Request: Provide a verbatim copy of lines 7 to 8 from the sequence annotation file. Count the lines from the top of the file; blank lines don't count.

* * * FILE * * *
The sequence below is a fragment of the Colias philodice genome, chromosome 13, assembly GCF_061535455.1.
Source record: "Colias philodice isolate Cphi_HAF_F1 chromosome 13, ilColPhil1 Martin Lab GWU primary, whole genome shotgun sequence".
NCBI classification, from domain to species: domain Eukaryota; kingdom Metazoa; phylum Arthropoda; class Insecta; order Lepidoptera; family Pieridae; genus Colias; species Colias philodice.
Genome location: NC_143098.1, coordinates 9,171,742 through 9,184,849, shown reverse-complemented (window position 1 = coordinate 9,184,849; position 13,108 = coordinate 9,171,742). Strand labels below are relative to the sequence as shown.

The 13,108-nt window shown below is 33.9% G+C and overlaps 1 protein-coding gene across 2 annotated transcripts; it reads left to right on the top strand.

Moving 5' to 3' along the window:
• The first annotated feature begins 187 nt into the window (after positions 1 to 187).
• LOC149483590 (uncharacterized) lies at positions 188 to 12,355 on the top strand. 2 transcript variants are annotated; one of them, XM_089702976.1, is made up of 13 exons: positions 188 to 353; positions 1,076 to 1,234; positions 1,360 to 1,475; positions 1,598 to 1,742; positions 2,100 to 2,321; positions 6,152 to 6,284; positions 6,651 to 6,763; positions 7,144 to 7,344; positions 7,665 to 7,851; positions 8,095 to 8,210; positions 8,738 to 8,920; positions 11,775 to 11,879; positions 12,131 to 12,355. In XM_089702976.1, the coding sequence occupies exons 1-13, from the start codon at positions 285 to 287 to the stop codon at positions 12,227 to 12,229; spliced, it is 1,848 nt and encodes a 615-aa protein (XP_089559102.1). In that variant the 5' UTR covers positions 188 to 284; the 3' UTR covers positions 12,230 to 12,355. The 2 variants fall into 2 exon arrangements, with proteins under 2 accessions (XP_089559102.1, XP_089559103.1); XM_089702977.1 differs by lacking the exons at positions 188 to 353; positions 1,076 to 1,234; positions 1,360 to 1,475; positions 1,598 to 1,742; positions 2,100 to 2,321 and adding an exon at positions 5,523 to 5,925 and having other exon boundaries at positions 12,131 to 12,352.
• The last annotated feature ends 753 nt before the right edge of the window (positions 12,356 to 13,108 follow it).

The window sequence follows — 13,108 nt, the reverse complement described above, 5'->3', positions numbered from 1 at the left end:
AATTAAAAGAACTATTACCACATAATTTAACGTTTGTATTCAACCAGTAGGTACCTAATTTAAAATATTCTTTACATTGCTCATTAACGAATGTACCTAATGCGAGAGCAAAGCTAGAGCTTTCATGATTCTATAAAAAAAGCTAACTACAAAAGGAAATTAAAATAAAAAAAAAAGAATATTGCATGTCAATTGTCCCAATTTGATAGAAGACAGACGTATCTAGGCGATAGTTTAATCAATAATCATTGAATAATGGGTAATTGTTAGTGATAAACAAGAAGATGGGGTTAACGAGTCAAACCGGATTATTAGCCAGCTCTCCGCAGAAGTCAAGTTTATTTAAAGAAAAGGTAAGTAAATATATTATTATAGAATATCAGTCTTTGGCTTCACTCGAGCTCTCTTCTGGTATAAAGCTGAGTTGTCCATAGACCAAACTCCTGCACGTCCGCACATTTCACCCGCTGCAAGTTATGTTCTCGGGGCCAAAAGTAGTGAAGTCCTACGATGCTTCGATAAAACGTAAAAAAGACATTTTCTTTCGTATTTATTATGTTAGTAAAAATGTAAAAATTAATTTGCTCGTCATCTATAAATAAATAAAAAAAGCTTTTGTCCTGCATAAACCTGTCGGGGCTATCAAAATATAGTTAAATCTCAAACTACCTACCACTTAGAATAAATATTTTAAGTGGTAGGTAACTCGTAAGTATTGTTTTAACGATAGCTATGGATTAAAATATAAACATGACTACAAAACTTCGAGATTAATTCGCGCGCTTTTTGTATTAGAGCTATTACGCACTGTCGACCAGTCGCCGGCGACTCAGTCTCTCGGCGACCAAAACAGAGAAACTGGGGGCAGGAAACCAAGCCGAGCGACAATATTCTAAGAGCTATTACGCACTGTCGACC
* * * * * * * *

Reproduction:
• The first annotated feature begins 187 nt into the window (after positions 1 to 187).
• LOC149483590 (uncharacterized) lies at positions 188 to 12,355 on the top strand. 2 transcript variants are annotated; one of them, XM_089702976.1, is made up of 13 exons: positions 188 to 353; positions 1,076 to 1,234; positions 1,360 to 1,475; positions 1,598 to 1,742; positions 2,100 to 2,321; positions 6,152 to 6,284; positions 6,651 to 6,763; positions 7,144 to 7,344; positions 7,665 to 7,851; positions 8,095 to 8,210; positions 8,738 to 8,920; positions 11,775 to 11,879; positions 12,131 to 12,355. In XM_089702976.1, the coding sequence occupies exons 1-13, from the start codon at positions 285 to 287 to the stop codon at positions 12,227 to 12,229; spliced, it is 1,848 nt and encodes a 615-aa protein (XP_089559102.1). In that variant the 5' UTR covers positions 188 to 284; the 3' UTR covers positions 12,230 to 12,355. The 2 variants fall into 2 exon arrangements, with proteins under 2 accessions (XP_089559102.1, XP_089559103.1); XM_089702977.1 differs by lacking the exons at positions 188 to 353; positions 1,076 to 1,234; positions 1,360 to 1,475; positions 1,598 to 1,742; positions 2,100 to 2,321 and adding an exon at positions 5,523 to 5,925 and having other exon boundaries at positions 12,131 to 12,352.